US calls for release of Venezuelan HIV/AIDS service providers
The U.S. has joined the growing calls for the Venezuelan government to release five HIV/AIDS service providers who were arrested on Jan. 12.
A press release from Programa Venezolano de Educación Acción en Derechos Humanos (PROVEA), a Venezuelan human rights organization, notes members of the General Directorate of Military Counterintelligence on Jan. 12 raided the offices of Azul Positivo in Maracaibo, a city in the country’s Zulia state.
“After questioning directors of the organization present at the headquarters for a period of six hours, without a legal order or allowing outside contact with them, the officials proceeded to arrest six members, including its president Johan León Reyes,” says PROVEA in its press release that it released on Jan. 13. “None of these people have been released and their current situation is unknown.”
A source in Venezuela on Saturday told the Washington Blade that authorities released a driver who is heterosexual the following day. The source notes León and his four other colleagues — who they said are gay men with HIV — remain in custody and are in a Maracaibo hospital because they have the coronavirus.
“They are still in jail, but they have been temporarily moved,” said the source. “They are handcuffed.”
James “Jimmy” Story, the U.S. ambassador to Venezuela, on Jan. 21 called for the men’s release.
“We call for the release of the five Azul Positivo employees and we condemn the attack against this NGO that provides assistance to seropositive people in the state of Zulia and that leaves the poorest communities more vulnerable,” he tweeted, while adding the raid “leaves the poorest communities more vulnerable.”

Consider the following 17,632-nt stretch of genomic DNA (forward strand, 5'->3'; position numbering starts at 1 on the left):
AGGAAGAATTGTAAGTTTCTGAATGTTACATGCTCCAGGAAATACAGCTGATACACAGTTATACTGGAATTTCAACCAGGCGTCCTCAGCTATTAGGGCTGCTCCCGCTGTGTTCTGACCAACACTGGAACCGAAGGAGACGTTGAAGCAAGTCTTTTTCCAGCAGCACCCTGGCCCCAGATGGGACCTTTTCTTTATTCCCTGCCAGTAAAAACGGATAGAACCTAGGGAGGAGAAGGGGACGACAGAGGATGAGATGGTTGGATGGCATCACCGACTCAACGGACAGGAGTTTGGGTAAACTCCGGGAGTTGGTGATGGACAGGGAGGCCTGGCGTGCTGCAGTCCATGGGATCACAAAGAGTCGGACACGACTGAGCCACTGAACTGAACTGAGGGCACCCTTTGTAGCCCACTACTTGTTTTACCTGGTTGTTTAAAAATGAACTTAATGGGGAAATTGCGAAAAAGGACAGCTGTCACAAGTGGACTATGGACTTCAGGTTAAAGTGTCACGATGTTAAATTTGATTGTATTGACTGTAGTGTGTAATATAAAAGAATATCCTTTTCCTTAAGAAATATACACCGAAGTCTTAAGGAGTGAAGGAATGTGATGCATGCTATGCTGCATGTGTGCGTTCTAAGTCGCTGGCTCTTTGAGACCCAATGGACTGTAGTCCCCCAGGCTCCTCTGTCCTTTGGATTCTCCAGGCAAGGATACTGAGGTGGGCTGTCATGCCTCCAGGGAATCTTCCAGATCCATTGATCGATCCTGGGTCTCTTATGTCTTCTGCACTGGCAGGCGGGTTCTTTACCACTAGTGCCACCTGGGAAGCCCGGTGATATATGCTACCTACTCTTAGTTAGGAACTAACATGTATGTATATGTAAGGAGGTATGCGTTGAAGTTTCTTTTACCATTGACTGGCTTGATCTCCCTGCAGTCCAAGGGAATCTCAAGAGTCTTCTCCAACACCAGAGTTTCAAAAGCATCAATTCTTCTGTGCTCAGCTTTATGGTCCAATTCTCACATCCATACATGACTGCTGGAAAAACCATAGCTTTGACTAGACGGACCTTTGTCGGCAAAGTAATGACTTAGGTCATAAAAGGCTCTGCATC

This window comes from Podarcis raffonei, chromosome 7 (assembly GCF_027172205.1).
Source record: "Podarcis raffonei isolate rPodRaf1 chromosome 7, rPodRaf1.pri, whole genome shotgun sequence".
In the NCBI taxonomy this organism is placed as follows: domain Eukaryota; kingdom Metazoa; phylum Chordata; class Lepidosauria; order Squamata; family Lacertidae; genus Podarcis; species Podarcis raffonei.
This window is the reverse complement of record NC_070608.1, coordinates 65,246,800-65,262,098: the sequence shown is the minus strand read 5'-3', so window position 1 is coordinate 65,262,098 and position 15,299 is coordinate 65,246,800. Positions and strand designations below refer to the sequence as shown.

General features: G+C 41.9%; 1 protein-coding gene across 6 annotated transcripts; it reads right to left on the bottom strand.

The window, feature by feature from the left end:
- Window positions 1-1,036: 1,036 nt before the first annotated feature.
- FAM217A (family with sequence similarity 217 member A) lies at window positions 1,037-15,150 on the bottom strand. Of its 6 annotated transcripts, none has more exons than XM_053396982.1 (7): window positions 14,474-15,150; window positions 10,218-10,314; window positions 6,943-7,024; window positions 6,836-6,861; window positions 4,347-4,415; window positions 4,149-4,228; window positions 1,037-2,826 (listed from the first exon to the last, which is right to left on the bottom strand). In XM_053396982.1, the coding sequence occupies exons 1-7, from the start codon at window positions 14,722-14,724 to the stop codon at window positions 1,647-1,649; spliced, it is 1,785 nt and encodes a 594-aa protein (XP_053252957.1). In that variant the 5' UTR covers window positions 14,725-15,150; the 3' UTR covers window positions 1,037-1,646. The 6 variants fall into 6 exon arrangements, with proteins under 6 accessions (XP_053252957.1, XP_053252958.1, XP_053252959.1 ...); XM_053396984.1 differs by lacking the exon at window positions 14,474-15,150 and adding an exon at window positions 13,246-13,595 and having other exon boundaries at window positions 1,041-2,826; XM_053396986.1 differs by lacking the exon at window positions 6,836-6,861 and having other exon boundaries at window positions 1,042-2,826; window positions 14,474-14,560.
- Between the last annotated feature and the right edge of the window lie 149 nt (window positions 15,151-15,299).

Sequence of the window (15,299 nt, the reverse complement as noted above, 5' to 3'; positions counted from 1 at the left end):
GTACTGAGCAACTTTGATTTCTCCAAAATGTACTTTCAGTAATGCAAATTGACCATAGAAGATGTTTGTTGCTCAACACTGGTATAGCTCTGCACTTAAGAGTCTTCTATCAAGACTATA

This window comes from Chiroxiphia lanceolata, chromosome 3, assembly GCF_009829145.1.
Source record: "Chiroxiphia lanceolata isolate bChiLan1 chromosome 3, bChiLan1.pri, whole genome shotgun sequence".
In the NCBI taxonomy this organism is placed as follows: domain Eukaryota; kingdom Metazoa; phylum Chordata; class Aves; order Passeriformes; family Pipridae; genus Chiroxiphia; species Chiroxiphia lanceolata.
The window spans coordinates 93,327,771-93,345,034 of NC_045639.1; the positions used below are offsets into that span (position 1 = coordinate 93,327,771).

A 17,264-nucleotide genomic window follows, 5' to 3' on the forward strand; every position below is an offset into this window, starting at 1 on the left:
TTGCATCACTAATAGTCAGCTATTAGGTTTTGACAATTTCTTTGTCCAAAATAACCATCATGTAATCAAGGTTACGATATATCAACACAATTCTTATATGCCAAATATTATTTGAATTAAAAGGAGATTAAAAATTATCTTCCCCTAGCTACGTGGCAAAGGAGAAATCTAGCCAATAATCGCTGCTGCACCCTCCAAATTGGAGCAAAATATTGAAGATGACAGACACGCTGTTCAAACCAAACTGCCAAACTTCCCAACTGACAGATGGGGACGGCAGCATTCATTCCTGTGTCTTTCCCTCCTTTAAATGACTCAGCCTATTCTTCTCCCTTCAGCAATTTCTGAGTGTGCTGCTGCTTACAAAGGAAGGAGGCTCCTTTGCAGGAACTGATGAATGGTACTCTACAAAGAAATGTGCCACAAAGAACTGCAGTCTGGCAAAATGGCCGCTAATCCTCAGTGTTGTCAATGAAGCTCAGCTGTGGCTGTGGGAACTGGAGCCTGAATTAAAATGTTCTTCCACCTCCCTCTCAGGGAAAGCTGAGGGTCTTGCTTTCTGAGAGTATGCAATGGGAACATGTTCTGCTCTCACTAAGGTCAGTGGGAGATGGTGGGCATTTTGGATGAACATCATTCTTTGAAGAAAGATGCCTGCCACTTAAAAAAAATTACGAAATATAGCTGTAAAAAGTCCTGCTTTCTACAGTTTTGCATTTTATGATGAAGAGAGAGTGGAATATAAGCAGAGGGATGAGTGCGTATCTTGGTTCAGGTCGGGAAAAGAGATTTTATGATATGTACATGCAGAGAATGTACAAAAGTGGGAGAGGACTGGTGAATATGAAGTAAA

“Enough criminalization of humanitarian aide,” said Story.
Story in a Jan. 29 directly criticized President Nicolás Maduro and his government’s continued crackdown against NGOs in the country.
“On this Day of the Social Worker, the world asks why employees of the NGO Azul Positivo, which has been working for the health of seropositive people in Zulia for more than 16 years, have been detained,” he tweeted. “What does Maduro want by attacking NGOs? What kind of peace for the people is this?”
UNAIDS Executive Director Winnie Byanyima and U.N. High Commissioner for Human Rights Michelle Bachelet are among those who have also called for the men’s release.
“I call on the Venezuelan authorities to release from police custody the five humanitarians working for the nongovernmental organization Azul Positivo, and to return essential equipment seized at the time of their arrest,” said Byanyima in a Jan. 29 UNAIDS press release. “A strong and empowered civil society plays a central role in providing much-needed services to the most vulnerable people and is critical to making progress against the HIV pandemic and other health threats in the Bolivarian Republic of Venezuela.”
More than 100 Venezuelan NGOs and human rights organizations have also called for the Azul Positivo staffers’ release.
“Azul Positivo is an allied organization of United Nations agencies, contributing to UNAIDS by carrying out tests for the detection of HIV in a fast, safe and free way to communities of popular sectors,” they said in a statement contained in PROVEA’s Jan. 13 press release. “Azul Positivo is an important partner of the U.N. Refugee Agency (UNHCR) and the United Nations Population Fund (UNFPA) for contributing to the implementation of projects in the border area with Colombia on sexual and reproductive orientation for teenagers, young women and pregnant women.”
The source in Venezuela with whom the Blade spoke noted Azul Positivo receives UNHCR funds. The source also said Azul Positivo provided food and medications to “homeless and starving people” on the country’s border with Colombia.
“It’s not convenient,” the source told the Blade, referring to the Venezuelan government when asked why it decided to arrest the Azul Positivo staffers.
The arrests took place against the backdrop of Venezuela’s worsening economic and political crises.
Millions of Venezuelans in recent years have migrated to Colombia and other South American countries.